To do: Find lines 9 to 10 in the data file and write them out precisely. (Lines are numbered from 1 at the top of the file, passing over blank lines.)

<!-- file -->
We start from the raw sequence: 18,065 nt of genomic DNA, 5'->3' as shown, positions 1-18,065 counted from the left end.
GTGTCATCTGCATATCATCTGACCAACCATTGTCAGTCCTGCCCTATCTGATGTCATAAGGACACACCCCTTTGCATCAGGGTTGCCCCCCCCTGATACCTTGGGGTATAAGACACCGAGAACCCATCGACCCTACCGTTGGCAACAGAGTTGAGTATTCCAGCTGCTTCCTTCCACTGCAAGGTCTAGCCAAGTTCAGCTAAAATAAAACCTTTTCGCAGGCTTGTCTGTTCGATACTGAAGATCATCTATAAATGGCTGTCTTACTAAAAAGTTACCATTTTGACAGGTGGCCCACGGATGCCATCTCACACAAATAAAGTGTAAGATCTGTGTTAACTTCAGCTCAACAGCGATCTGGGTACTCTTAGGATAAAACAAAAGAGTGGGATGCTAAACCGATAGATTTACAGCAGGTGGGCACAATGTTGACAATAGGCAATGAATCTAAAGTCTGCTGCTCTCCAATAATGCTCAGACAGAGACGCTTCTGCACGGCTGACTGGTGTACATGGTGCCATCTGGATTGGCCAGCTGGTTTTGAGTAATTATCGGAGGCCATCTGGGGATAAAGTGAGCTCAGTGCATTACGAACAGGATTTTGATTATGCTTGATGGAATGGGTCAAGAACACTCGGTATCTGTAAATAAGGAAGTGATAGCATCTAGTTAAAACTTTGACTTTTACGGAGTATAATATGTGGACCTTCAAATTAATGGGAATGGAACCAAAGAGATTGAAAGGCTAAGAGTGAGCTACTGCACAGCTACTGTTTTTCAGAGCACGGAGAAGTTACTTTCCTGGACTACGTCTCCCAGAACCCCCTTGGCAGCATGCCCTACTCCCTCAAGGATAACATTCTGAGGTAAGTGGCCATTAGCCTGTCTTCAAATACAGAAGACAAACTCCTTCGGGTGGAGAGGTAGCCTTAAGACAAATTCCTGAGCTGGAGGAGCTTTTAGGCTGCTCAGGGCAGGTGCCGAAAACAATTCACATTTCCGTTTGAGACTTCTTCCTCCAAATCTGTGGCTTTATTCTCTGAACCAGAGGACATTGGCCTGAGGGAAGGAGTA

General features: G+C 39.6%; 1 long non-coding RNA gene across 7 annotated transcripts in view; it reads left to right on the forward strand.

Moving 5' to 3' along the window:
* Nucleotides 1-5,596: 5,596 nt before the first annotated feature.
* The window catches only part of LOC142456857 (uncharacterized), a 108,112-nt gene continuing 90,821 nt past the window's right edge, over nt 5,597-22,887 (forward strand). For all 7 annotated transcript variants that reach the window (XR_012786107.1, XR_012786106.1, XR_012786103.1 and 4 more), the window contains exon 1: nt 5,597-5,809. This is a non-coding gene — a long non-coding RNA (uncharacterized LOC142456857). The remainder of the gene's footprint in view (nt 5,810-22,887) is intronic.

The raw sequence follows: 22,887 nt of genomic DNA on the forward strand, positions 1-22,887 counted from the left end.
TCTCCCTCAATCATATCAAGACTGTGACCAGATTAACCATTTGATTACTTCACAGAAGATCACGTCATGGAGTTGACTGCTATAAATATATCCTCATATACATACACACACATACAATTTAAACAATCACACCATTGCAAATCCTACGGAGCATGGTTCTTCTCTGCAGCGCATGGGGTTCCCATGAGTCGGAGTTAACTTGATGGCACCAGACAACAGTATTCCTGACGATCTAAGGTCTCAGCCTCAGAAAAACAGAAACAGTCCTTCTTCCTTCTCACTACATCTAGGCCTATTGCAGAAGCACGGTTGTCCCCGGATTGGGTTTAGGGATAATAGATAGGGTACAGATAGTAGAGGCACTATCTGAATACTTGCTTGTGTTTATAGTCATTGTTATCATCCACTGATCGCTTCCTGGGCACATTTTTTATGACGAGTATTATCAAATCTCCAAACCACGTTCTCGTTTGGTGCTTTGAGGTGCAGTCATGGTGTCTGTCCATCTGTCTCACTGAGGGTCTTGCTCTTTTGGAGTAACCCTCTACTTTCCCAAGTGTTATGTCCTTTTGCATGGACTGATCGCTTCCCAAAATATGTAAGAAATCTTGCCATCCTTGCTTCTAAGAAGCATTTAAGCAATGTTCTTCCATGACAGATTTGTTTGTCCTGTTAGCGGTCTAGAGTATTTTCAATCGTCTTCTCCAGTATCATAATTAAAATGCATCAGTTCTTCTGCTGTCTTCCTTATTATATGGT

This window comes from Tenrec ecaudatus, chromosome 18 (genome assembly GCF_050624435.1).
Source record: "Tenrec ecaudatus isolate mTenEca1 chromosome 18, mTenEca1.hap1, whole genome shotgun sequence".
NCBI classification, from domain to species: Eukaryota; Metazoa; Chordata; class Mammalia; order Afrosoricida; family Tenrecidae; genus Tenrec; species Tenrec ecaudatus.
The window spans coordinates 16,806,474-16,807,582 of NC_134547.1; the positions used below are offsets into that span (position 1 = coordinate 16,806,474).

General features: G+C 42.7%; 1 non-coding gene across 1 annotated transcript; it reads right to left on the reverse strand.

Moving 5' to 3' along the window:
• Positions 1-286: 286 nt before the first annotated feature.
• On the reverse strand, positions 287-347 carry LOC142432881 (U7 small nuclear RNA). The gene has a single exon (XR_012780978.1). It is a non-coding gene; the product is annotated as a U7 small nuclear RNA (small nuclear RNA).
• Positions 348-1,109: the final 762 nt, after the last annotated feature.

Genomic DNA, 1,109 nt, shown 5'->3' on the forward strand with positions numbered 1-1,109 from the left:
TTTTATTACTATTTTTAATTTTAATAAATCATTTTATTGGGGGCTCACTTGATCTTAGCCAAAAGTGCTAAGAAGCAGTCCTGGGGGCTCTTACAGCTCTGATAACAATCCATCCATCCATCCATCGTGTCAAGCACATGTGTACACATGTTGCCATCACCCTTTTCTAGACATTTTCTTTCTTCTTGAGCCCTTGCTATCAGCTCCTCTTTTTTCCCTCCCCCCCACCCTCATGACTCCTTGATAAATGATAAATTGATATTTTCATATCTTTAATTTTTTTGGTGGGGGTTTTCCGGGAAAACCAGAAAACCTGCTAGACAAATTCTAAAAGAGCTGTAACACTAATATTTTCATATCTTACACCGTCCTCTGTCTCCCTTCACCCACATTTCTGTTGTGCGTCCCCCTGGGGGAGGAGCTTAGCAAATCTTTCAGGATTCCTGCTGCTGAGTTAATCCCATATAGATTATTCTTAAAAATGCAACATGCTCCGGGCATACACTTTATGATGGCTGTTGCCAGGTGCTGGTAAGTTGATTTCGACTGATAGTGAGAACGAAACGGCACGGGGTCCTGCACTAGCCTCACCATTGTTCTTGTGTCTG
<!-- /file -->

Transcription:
This window comes from Tenrec ecaudatus, chromosome 18 (genome assembly GCF_050624435.1).
Source record: "Tenrec ecaudatus isolate mTenEca1 chromosome 18, mTenEca1.hap1, whole genome shotgun sequence".